UF’s exploitation of prison slavery: An unfulfilled promise, profit motive, administration in hiding

by Coalition to Abolish Prison Slavery (CAPS) at UFcaps.uf@gmail.com

On June 18 — following nationwide protests and rebellions against systemic anti-Black racism, murderous police, and the carceral state — University of Florida (UF) president Kent Fuchs made a statement that outlined policies aimed at taking “a step towards positive change against racism” at the university. One such policy is the purported end of the practice of exploiting prison labor at UF/IFAS agricultural facilities, as reported in the preceding Iguana issue. 

Students, staff, and community members responded with a mix of excitement that UF had made this historic move and anger that they had used prison slave labor for so long. Those who learned about UF’s exploitation of prison slavery for the first time on June 18 were particularly irate. 

While UF’s commitment to combat institutional racism on campus is certainly welcome, the lack of tangible action items calls their sincerity into question. The statement is cleverly and carefully worded, but it is vacuous and includes no specific goals, milestones, or action items.

In most of the “actions” outlined, the phrasing allows the administration to merely pay lip service to these causes with no accountability. The statement includes just the right words at the right historical moment for UF to score some PR wins, and to cover up for their own institutional racism.

This particularly extends to their commitment to end the exploitation of prison slavery at UF. President Fuchs and his PR team chose — undoubtedly after careful thought — to say that “the symbolism of inmate labor is incompatible with our university and its principles and therefore this practice will end.” 

It seems that this administration’s priority is avoiding negative press, not the actual human beings doing forced and unpaid labor in agricultural fields at the university’s whim. The administration did not apologize, nor did it accept its responsibility for exploiting prison slavery. The only details provided were hidden away in a UF/IFAS blog post. In that post the administration proudly bragged about the financial value (to the tune of $1,695,000/year) and research benefits of their violent practice. As one CAPS co-founder said in an interview with the Alligator, “it’s sick that UF decides to brag about the cost-savings that they have sucked out of prison slavery rather than to recognize the ways that they have violently exploited fellow humans.”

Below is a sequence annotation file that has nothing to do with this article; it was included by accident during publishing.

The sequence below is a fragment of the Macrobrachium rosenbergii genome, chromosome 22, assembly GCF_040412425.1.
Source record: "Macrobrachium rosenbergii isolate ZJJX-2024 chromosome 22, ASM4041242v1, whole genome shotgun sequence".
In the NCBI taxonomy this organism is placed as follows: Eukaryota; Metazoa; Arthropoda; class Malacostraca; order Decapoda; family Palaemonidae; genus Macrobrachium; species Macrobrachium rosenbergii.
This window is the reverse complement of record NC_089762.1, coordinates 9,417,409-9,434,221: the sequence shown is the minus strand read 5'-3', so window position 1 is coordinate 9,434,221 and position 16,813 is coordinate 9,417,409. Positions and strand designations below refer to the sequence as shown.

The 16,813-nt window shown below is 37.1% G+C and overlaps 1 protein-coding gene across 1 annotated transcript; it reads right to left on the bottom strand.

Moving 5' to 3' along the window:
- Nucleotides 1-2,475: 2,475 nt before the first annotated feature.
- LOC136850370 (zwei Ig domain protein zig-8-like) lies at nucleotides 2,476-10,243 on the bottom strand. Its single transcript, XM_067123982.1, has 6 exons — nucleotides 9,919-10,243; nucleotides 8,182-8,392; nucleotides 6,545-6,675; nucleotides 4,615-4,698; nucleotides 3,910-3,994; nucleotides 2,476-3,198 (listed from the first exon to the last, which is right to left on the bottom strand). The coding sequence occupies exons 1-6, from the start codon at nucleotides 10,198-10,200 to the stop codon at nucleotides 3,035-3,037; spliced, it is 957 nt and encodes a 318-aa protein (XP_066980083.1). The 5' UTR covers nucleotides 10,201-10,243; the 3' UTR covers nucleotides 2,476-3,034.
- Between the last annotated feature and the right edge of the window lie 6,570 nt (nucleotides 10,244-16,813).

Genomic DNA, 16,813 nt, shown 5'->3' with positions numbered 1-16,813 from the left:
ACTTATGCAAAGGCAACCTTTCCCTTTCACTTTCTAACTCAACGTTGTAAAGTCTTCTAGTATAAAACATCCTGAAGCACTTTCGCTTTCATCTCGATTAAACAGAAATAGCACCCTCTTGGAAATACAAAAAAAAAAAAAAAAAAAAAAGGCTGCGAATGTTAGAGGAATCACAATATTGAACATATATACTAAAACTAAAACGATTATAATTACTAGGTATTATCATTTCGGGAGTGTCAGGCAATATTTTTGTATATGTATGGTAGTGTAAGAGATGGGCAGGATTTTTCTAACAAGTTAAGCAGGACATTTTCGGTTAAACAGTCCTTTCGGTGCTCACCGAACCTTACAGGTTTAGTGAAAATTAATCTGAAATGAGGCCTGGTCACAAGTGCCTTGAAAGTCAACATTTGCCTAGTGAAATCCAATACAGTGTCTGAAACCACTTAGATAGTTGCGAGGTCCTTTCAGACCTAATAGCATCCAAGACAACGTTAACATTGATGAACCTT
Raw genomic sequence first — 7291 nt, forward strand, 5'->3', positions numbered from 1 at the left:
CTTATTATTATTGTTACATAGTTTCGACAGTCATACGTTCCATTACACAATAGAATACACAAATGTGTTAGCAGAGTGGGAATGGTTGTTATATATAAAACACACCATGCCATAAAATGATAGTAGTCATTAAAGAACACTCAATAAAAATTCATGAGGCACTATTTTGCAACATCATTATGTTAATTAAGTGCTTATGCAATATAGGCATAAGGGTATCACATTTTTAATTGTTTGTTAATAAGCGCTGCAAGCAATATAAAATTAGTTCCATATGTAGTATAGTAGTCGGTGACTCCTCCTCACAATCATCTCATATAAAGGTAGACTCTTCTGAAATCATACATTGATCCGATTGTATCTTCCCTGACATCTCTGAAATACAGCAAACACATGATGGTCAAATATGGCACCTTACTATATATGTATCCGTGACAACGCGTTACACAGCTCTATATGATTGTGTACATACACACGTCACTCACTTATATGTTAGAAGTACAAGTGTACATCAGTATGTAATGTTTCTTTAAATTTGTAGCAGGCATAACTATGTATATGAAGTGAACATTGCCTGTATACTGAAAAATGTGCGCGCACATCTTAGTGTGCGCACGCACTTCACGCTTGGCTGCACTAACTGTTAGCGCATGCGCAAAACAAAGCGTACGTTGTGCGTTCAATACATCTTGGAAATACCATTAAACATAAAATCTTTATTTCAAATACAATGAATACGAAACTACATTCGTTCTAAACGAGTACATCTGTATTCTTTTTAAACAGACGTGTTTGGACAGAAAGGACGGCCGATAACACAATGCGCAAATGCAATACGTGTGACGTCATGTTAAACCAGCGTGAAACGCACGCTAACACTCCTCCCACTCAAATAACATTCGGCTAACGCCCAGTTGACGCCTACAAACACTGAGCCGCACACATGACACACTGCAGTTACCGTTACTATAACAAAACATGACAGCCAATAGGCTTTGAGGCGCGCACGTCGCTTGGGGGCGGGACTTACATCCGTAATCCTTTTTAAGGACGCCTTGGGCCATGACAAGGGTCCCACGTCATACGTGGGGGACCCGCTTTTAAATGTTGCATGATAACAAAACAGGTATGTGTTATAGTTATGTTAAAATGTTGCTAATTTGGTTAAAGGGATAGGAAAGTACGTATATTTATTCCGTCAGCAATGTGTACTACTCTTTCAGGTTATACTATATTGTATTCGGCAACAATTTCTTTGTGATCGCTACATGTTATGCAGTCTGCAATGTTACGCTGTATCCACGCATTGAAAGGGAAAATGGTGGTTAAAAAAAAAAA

However, the most egregious part of the statement is that while the university purports to have ended this practice — it has not. At the time of their statement, they had no plan as to when they would stop abusing slave labor. This quickly became apparent through communications between the administration and the CAPS, who were informed that IFAS will only cease using such labor “no later than July 1, 2021.” How can the university publicly admit that prison slavery is immoral, only to turn around and continue exploiting incarcerated people for another year? 

Following additional pressure, IFAS administrators opened a line of communication with CAPS representatives, and provided some additional updates regarding their plan. However, as of the time of writing, President Fuchs (who set the July 1, 2021 deadline) has ignored all calls, emails and requests for a conversation regarding the immediate end of this practice. 

IFAS Vice President J. Scott Angle’s office, meanwhile, has not responded to consecutive emails and hung up the phone on at least two current UF students. These UF admins seem content to continue hiding from their responsibilities, hiding from the same students and Gainesville community orgs that they supposedly represent. 

Given the admins’ unwillingness to act, CAPS — a coalition of 28 student and community organizations — continues to apply pressure via phone zaps, email campaigns, and more. President Fuchs made that statement on June 18, but as of Sep. 1, UF will be exploiting prison slave labor for another 303 days. 

As Kevin Scott from Florida Prisoner Solidarity stated in CAPS’s meeting with IFAS: “I understand that this has been going on for a long time, but it is unacceptable. It was unacceptable yesterday. It’s still going to be unacceptable next July. Why not end it today? Put out a very clear and concise statement to the public to say that we are ending it today.” 

Over six weeks have passed since that meeting, and UF has yet to answer the calls to end the practice immediately.

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